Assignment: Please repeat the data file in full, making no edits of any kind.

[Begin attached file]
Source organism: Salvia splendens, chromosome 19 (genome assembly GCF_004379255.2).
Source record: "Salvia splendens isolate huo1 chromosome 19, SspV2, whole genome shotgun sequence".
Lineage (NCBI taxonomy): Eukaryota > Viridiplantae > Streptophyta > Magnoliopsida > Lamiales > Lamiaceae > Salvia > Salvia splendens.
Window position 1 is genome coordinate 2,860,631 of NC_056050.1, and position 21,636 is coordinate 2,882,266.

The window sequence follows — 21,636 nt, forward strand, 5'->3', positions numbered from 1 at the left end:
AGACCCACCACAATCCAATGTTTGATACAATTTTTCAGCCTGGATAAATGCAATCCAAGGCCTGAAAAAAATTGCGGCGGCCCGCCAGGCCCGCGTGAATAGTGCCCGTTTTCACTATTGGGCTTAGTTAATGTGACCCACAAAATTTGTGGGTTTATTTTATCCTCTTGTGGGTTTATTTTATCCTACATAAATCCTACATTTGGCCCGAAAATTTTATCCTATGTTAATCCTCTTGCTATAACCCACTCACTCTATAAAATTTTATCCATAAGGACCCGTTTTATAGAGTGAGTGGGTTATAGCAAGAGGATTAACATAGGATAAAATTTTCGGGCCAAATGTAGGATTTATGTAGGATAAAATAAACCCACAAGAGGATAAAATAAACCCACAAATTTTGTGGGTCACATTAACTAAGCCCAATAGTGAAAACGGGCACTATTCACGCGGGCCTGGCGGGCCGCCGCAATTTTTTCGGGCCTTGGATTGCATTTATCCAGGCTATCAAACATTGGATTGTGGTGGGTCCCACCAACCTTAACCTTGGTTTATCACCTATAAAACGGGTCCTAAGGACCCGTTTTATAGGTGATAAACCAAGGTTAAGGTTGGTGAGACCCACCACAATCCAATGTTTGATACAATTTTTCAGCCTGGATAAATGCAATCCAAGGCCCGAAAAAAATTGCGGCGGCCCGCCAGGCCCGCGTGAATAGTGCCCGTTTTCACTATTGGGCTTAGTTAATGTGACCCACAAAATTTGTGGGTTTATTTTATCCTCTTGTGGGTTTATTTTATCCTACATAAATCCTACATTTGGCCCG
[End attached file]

Source organism: Salvia splendens, chromosome 19 (genome assembly GCF_004379255.2).
Source record: "Salvia splendens isolate huo1 chromosome 19, SspV2, whole genome shotgun sequence".
Lineage (NCBI taxonomy): Eukaryota > Viridiplantae > Streptophyta > Magnoliopsida > Lamiales > Lamiaceae > Salvia > Salvia splendens.
Window position 1 is genome coordinate 2,860,631 of NC_056050.1, and position 21,636 is coordinate 2,882,266.

The window sequence follows — 21,636 nt, forward strand, 5'->3', positions numbered from 1 at the left end:
AGACCCACCACAATCCAATGTTTGATACAATTTTTCAGCCTGGATAAATGCAATCCAAGGCCTGAAAAAAATTGCGGCGGCCCGCCAGGCCCGCGTGAATAGTGCCCGTTTTCACTATTGGGCTTAGTTAATGTGACCCACAAAATTTGTGGGTTTATTTTATCCTCTTGTGGGTTTATTTTATCCTACATAAATCCTACATTTGGCCCGAAAATTTTATCCTATGTTAATCCTCTTGCTATAACCCACTCACTCTATAAAATTTTATCCATAAGGACCCGTTTTATAGAGTGAGTGGGTTATAGCAAGAGGATTAACATAGGATAAAATTTTCGGGCCAAATGTAGGATTTATGTAGGATAAAATAAACCCACAAGAGGATAAAATAAACCCACAAATTTTGTGGGTCACATTAACTAAGCCCAATAGTGAAAACGGGCACTATTCACGCGGGCCTGGCGGGCCGCCGCAATTTTTTCGGGCCTTGGATTGCATTTATCCAGGCTATCAAACATTGGATTGTGGTGGGTCCCACCAACCTTAACCTTGGTTTATCACCTATAAAACGGGTCCTAAGGACCCGTTTTATAGGTGATAAACCAAGGTTAAGGTTGGTGAGACCCACCACAATCCAATGTTTGATACAATTTTTCAGCCTGGATAAATGCAATCCAAGGCCCGAAAAAAATTGCGGCGGCCCGCCAGGCCCGCGTGAATAGTGCCCGTTTTCACTATTGGGCTTAGTTAATGTGACCCACAAAATTTGTGGGTTTATTTTATCCTCTTGTGGGTTTATTTTATCCTACATAAATCCTACATTTGGCCCG